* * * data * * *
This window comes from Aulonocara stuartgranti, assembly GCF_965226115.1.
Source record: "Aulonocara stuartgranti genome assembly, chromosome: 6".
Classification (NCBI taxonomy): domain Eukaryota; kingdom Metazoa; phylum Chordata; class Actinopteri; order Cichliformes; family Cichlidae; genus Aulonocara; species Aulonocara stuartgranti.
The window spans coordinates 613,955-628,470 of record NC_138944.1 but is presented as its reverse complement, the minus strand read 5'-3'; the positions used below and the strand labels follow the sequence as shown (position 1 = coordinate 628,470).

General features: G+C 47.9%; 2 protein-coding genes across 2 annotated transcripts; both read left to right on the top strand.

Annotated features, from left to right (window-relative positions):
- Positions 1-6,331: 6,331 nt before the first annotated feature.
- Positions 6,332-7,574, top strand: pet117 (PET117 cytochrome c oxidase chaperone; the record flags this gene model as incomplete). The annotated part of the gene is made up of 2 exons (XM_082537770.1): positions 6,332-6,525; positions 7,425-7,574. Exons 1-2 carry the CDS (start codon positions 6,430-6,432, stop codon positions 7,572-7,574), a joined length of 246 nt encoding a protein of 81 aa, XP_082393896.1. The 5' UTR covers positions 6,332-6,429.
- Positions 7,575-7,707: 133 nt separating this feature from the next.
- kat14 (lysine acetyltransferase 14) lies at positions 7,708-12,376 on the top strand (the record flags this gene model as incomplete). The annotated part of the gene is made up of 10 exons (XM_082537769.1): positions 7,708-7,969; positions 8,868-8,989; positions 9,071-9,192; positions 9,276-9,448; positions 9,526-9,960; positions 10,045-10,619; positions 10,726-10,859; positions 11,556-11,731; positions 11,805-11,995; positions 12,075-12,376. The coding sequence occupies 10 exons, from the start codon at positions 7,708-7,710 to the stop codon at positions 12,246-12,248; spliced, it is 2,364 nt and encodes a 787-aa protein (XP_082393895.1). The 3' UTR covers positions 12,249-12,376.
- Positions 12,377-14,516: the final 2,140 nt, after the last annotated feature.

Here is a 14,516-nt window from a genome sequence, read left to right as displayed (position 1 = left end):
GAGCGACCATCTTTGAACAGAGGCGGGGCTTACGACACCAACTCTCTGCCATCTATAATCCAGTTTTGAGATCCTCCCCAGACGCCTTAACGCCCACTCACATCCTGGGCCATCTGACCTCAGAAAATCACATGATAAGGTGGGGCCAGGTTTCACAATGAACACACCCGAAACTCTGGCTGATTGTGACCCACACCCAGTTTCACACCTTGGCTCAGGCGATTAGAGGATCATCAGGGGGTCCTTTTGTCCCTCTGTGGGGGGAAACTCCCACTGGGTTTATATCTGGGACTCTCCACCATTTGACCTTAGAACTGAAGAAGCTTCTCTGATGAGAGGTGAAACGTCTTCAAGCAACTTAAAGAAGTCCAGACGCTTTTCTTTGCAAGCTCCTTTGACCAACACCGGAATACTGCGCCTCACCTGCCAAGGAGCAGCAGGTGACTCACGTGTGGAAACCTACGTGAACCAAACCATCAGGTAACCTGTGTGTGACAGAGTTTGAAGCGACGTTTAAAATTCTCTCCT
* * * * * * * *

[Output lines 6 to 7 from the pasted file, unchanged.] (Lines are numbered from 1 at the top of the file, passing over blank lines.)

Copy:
Annotated features, from left to right (window-relative positions):
- Positions 1-6,331: 6,331 nt before the first annotated feature.